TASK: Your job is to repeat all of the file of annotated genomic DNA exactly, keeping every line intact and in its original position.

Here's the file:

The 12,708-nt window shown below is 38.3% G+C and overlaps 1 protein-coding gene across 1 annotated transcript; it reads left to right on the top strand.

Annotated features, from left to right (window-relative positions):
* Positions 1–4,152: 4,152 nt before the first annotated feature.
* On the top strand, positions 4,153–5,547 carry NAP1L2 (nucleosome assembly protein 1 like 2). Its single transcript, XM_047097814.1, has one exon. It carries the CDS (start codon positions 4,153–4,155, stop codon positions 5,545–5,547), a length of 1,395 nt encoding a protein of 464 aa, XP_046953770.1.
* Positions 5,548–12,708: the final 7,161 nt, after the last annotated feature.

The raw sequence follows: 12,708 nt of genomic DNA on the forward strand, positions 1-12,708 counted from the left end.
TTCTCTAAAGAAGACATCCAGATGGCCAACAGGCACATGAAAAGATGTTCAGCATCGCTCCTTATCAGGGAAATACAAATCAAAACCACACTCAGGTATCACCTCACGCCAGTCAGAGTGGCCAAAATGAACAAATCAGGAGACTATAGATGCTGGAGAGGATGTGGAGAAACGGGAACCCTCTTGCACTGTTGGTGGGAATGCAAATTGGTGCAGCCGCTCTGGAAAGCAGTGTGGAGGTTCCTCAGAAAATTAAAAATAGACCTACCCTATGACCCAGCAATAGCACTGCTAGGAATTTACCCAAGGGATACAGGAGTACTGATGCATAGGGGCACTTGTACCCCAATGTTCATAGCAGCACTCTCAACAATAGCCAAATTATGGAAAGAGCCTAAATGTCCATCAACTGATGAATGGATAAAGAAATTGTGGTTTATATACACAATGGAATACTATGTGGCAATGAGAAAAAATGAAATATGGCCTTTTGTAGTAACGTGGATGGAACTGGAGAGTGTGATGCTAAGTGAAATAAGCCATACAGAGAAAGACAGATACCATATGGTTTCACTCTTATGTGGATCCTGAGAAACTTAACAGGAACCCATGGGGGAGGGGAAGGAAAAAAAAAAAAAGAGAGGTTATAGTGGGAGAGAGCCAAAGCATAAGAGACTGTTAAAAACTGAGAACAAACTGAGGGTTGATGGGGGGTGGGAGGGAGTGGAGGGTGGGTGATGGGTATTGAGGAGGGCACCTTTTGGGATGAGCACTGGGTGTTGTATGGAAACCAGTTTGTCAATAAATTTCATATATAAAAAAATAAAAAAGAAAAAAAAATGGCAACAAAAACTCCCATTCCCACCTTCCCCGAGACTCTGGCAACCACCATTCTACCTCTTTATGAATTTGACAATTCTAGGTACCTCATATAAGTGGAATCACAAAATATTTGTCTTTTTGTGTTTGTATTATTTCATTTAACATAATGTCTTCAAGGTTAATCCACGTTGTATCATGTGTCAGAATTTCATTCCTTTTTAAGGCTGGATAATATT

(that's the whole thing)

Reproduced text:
The 12,708-nt window shown below is 38.3% G+C and overlaps 1 protein-coding gene across 1 annotated transcript; it reads left to right on the top strand.

Annotated features, from left to right (window-relative positions):
* Positions 1–4,152: 4,152 nt before the first annotated feature.
* On the top strand, positions 4,153–5,547 carry NAP1L2 (nucleosome assembly protein 1 like 2). Its single transcript, XM_047097814.1, has one exon. It carries the CDS (start codon positions 4,153–4,155, stop codon positions 5,545–5,547), a length of 1,395 nt encoding a protein of 464 aa, XP_046953770.1.
* Positions 5,548–12,708: the final 7,161 nt, after the last annotated feature.

The raw sequence follows: 12,708 nt of genomic DNA on the forward strand, positions 1-12,708 counted from the left end.
TTCTCTAAAGAAGACATCCAGATGGCCAACAGGCACATGAAAAGATGTTCAGCATCGCTCCTTATCAGGGAAATACAAATCAAAACCACACTCAGGTATCACCTCACGCCAGTCAGAGTGGCCAAAATGAACAAATCAGGAGACTATAGATGCTGGAGAGGATGTGGAGAAACGGGAACCCTCTTGCACTGTTGGTGGGAATGCAAATTGGTGCAGCCGCTCTGGAAAGCAGTGTGGAGGTTCCTCAGAAAATTAAAAATAGACCTACCCTATGACCCAGCAATAGCACTGCTAGGAATTTACCCAAGGGATACAGGAGTACTGATGCATAGGGGCACTTGTACCCCAATGTTCATAGCAGCACTCTCAACAATAGCCAAATTATGGAAAGAGCCTAAATGTCCATCAACTGATGAATGGATAAAGAAATTGTGGTTTATATACACAATGGAATACTATGTGGCAATGAGAAAAAATGAAATATGGCCTTTTGTAGTAACGTGGATGGAACTGGAGAGTGTGATGCTAAGTGAAATAAGCCATACAGAGAAAGACAGATACCATATGGTTTCACTCTTATGTGGATCCTGAGAAACTTAACAGGAACCCATGGGGGAGGGGAAGGAAAAAAAAAAAAAGAGAGGTTATAGTGGGAGAGAGCCAAAGCATAAGAGACTGTTAAAAACTGAGAACAAACTGAGGGTTGATGGGGGGTGGGAGGGAGTGGAGGGTGGGTGATGGGTATTGAGGAGGGCACCTTTTGGGATGAGCACTGGGTGTTGTATGGAAACCAGTTTGTCAATAAATTTCATATATAAAAAAATAAAAAAGAAAAAAAAATGGCAACAAAAACTCCCATTCCCACCTTCCCCGAGACTCTGGCAACCACCATTCTACCTCTTTATGAATTTGACAATTCTAGGTACCTCATATAAGTGGAATCACAAAATATTTGTCTTTTTGTGTTTGTATTATTTCATTTAACATAATGTCTTCAAGGTTAATCCACGTTGTATCATGTGTCAGAATTTCATTCCTTTTTAAGGCTGGATAATATT